I took care of my dad for 16 years (he passed last August). I was notified by Social Security that I am ineligible for any sort of disability (should I ever need it, God forbid), until I work my 40 quarters all over again. I’m 47 now and between not being a kid and being out of the “workforce” all those years, I am having a hard time finding a job. I don’t have friends to go out with (not that I even have money to go out with) and obviously, I never had my own family. I’m having to start all over while others I know are planning their retirement. However, as much as it all sucks, I would do it all over in a heartbeat to make sure my dad was well taken care of. – Katherine D.

I took care of my special needs child for 30 years till he moved into heaven with Jesus. I then went to work as a caregiver. Looking back, I gained a lot of memories and unconditional love from my son, but I have lost a lot. I am 54 years old with no retirement. I haven’t built up SS due not to working them years. I now work and can build up SS and a private retirement (my company don’t offer retirement) but i know in the end it won’t be enough to take care of me in my old age. – Trish M.

I’m of the belief that you should be able to care for your parents without giving up your own future. It’s all fine and well to say “money comes and goes”, but you still need it to survive in this world of ours. It would be nice if someone, somewhere realized that if we are giving up everything for our parents/husbands/wives/children/siblings/friends now, WE will be the ones going on government aid in the future. That’s 40 million more (and climbing) applying for welfare at any given time. – Carole H.

While so many of us do this caregiving thing, we go without compensation which means we’re not contributing to Social Security (through things like FICA tax withholding). I haven’t worked outside the home in 7, almost 8 years now while caring for my wife. I’m in my 50’s (she was diagnosed at 54) so I’m spending what would have been my peak earnings years appearing as unemployed and I assume that means I’m decreasing what benefits I’ll get from SS later in life (if I manage to stay alive that long!). That just don’t seem right to me. – Mark B.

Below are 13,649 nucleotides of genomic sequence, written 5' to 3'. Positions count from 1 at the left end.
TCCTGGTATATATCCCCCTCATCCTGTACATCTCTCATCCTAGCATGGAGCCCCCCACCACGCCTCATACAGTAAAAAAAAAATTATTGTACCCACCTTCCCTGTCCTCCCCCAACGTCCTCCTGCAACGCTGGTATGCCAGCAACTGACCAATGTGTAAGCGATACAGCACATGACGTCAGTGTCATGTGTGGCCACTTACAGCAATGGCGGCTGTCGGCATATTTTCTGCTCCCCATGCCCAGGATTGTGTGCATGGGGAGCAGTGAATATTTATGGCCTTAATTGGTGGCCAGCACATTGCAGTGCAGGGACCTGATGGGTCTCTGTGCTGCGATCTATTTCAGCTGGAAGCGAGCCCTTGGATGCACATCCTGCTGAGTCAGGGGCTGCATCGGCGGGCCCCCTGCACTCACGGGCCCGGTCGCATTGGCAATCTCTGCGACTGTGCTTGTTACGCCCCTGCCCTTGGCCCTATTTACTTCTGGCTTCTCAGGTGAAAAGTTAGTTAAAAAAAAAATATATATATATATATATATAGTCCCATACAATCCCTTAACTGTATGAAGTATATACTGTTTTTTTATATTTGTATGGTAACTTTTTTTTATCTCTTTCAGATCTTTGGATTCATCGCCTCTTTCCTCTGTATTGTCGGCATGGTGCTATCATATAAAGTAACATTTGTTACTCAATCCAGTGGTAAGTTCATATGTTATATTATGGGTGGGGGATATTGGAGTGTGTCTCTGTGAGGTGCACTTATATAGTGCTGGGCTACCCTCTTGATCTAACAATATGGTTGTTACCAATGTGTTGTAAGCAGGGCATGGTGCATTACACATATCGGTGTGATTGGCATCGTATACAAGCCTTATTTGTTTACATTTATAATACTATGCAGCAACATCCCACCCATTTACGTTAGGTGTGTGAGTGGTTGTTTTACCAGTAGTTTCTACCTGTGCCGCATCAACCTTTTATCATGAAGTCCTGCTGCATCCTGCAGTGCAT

Unpaid caregivers worry about

I’ve been a caregiver for my Mom for years now.. unpaid. I worry about ever being able to retire. I’m also single, and there’s always that thought about what will happen if/when I need help. Then there are the feelings of isolation when people rarely come around, and they just tell you that their lives are busy and they can’t. I bet they can make time to play games on Facebook though. – Ed R.

I haven’t been able to look for work in months because mom is a full time job. Some friends can’t be bothered to check in, but they’re masters of Candy Crush on their phones. – Nilsia C.

Caregiving is valuable experience

The pay stinks, and we don’t get vacations, but it’s a very important job. And I’d like to think it’s all made me a better person for if I do find that woman who wants to put up with me. – Ed R.

Becoming professional caregivers

Caring for my mom gave me experience to get me a job as a caregiver for someone else, I have been to school and tried other jobs but it seems like once you care for someone it really changes you and you become really sensitive to the feelings of our seniors and you want to do the best you can for them, I don’t get paid much and may not qualify for medical unless I get full time hours after 90 days, but this is the only job I seem suited best for anymore. – Clare W.

I’ve had a few family members tell me I would make a good CMA. Seniors definitely need more who care… so something to do with that may be an option in the future. – Ed R.